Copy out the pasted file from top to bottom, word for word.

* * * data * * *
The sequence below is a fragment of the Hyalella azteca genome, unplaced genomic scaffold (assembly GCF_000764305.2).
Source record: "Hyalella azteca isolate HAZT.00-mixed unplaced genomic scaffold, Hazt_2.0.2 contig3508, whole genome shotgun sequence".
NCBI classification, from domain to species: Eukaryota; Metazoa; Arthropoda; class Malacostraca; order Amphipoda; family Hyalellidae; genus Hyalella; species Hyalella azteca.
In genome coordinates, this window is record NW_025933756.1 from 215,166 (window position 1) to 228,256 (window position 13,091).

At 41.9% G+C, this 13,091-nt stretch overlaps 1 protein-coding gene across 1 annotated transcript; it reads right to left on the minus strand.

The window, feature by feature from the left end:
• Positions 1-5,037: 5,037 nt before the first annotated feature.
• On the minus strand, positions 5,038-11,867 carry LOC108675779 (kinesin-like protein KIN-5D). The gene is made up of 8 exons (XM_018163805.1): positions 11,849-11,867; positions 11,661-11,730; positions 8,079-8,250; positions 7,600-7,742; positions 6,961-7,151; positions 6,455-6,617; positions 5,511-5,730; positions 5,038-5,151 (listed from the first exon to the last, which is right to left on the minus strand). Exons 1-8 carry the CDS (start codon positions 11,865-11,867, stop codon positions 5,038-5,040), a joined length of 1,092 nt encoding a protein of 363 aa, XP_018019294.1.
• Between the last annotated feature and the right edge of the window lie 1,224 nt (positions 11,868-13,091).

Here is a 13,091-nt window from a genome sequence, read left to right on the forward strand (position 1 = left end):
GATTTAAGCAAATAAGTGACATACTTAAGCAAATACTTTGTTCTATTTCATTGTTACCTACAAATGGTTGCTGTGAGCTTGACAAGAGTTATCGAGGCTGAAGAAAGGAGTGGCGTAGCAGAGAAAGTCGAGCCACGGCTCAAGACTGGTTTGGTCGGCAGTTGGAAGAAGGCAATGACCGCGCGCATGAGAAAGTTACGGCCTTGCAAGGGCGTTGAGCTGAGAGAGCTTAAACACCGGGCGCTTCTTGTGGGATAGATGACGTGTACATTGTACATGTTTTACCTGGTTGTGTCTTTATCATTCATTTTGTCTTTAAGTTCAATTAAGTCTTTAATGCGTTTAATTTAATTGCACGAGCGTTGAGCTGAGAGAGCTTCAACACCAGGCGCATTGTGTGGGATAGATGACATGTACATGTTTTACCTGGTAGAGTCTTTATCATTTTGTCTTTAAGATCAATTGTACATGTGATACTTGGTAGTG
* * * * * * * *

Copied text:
The sequence below is a fragment of the Hyalella azteca genome, unplaced genomic scaffold (assembly GCF_000764305.2).
Source record: "Hyalella azteca isolate HAZT.00-mixed unplaced genomic scaffold, Hazt_2.0.2 contig3508, whole genome shotgun sequence".
NCBI classification, from domain to species: Eukaryota; Metazoa; Arthropoda; class Malacostraca; order Amphipoda; family Hyalellidae; genus Hyalella; species Hyalella azteca.
In genome coordinates, this window is record NW_025933756.1 from 215,166 (window position 1) to 228,256 (window position 13,091).

At 41.9% G+C, this 13,091-nt stretch overlaps 1 protein-coding gene across 1 annotated transcript; it reads right to left on the minus strand.

The window, feature by feature from the left end:
• Positions 1-5,037: 5,037 nt before the first annotated feature.
• On the minus strand, positions 5,038-11,867 carry LOC108675779 (kinesin-like protein KIN-5D). The gene is made up of 8 exons (XM_018163805.1): positions 11,849-11,867; positions 11,661-11,730; positions 8,079-8,250; positions 7,600-7,742; positions 6,961-7,151; positions 6,455-6,617; positions 5,511-5,730; positions 5,038-5,151 (listed from the first exon to the last, which is right to left on the minus strand). Exons 1-8 carry the CDS (start codon positions 11,865-11,867, stop codon positions 5,038-5,040), a joined length of 1,092 nt encoding a protein of 363 aa, XP_018019294.1.
• Between the last annotated feature and the right edge of the window lie 1,224 nt (positions 11,868-13,091).

Here is a 13,091-nt window from a genome sequence, read left to right on the forward strand (position 1 = left end):
GATTTAAGCAAATAAGTGACATACTTAAGCAAATACTTTGTTCTATTTCATTGTTACCTACAAATGGTTGCTGTGAGCTTGACAAGAGTTATCGAGGCTGAAGAAAGGAGTGGCGTAGCAGAGAAAGTCGAGCCACGGCTCAAGACTGGTTTGGTCGGCAGTTGGAAGAAGGCAATGACCGCGCGCATGAGAAAGTTACGGCCTTGCAAGGGCGTTGAGCTGAGAGAGCTTAAACACCGGGCGCTTCTTGTGGGATAGATGACGTGTACATTGTACATGTTTTACCTGGTTGTGTCTTTATCATTCATTTTGTCTTTAAGTTCAATTAAGTCTTTAATGCGTTTAATTTAATTGCACGAGCGTTGAGCTGAGAGAGCTTCAACACCAGGCGCATTGTGTGGGATAGATGACATGTACATGTTTTACCTGGTAGAGTCTTTATCATTTTGTCTTTAAGATCAATTGTACATGTGATACTTGGTAGTG